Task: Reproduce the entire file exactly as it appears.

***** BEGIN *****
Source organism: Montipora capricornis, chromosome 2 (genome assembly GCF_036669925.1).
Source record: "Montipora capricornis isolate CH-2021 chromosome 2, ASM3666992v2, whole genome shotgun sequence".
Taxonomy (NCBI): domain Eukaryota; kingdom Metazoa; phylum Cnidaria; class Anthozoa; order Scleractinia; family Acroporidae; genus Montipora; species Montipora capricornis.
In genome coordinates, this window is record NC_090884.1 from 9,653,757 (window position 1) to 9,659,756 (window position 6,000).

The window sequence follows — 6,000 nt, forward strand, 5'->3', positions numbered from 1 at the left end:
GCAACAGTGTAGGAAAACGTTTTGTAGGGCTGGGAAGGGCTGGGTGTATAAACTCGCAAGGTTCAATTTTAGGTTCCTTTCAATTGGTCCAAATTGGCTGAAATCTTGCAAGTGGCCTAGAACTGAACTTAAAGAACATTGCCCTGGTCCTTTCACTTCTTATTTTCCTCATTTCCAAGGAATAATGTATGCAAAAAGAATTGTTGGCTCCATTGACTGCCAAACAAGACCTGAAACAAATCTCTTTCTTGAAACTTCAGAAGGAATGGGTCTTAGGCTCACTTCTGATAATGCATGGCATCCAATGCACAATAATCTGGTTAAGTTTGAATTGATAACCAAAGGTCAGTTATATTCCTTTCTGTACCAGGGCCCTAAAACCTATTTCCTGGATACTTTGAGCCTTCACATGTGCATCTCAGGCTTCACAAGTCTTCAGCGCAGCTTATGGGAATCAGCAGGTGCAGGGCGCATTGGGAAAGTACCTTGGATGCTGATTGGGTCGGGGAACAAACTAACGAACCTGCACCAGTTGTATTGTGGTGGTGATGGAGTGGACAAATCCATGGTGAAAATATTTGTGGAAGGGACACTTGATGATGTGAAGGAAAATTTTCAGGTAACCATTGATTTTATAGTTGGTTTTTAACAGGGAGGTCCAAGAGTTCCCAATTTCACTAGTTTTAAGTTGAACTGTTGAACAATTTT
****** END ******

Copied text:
Source organism: Montipora capricornis, chromosome 2 (genome assembly GCF_036669925.1).
Source record: "Montipora capricornis isolate CH-2021 chromosome 2, ASM3666992v2, whole genome shotgun sequence".
Taxonomy (NCBI): domain Eukaryota; kingdom Metazoa; phylum Cnidaria; class Anthozoa; order Scleractinia; family Acroporidae; genus Montipora; species Montipora capricornis.
In genome coordinates, this window is record NC_090884.1 from 9,653,757 (window position 1) to 9,659,756 (window position 6,000).

The window sequence follows — 6,000 nt, forward strand, 5'->3', positions numbered from 1 at the left end:
GCAACAGTGTAGGAAAACGTTTTGTAGGGCTGGGAAGGGCTGGGTGTATAAACTCGCAAGGTTCAATTTTAGGTTCCTTTCAATTGGTCCAAATTGGCTGAAATCTTGCAAGTGGCCTAGAACTGAACTTAAAGAACATTGCCCTGGTCCTTTCACTTCTTATTTTCCTCATTTCCAAGGAATAATGTATGCAAAAAGAATTGTTGGCTCCATTGACTGCCAAACAAGACCTGAAACAAATCTCTTTCTTGAAACTTCAGAAGGAATGGGTCTTAGGCTCACTTCTGATAATGCATGGCATCCAATGCACAATAATCTGGTTAAGTTTGAATTGATAACCAAAGGTCAGTTATATTCCTTTCTGTACCAGGGCCCTAAAACCTATTTCCTGGATACTTTGAGCCTTCACATGTGCATCTCAGGCTTCACAAGTCTTCAGCGCAGCTTATGGGAATCAGCAGGTGCAGGGCGCATTGGGAAAGTACCTTGGATGCTGATTGGGTCGGGGAACAAACTAACGAACCTGCACCAGTTGTATTGTGGTGGTGATGGAGTGGACAAATCCATGGTGAAAATATTTGTGGAAGGGACACTTGATGATGTGAAGGAAAATTTTCAGGTAACCATTGATTTTATAGTTGGTTTTTAACAGGGAGGTCCAAGAGTTCCCAATTTCACTAGTTTTAAGTTGAACTGTTGAACAATTTT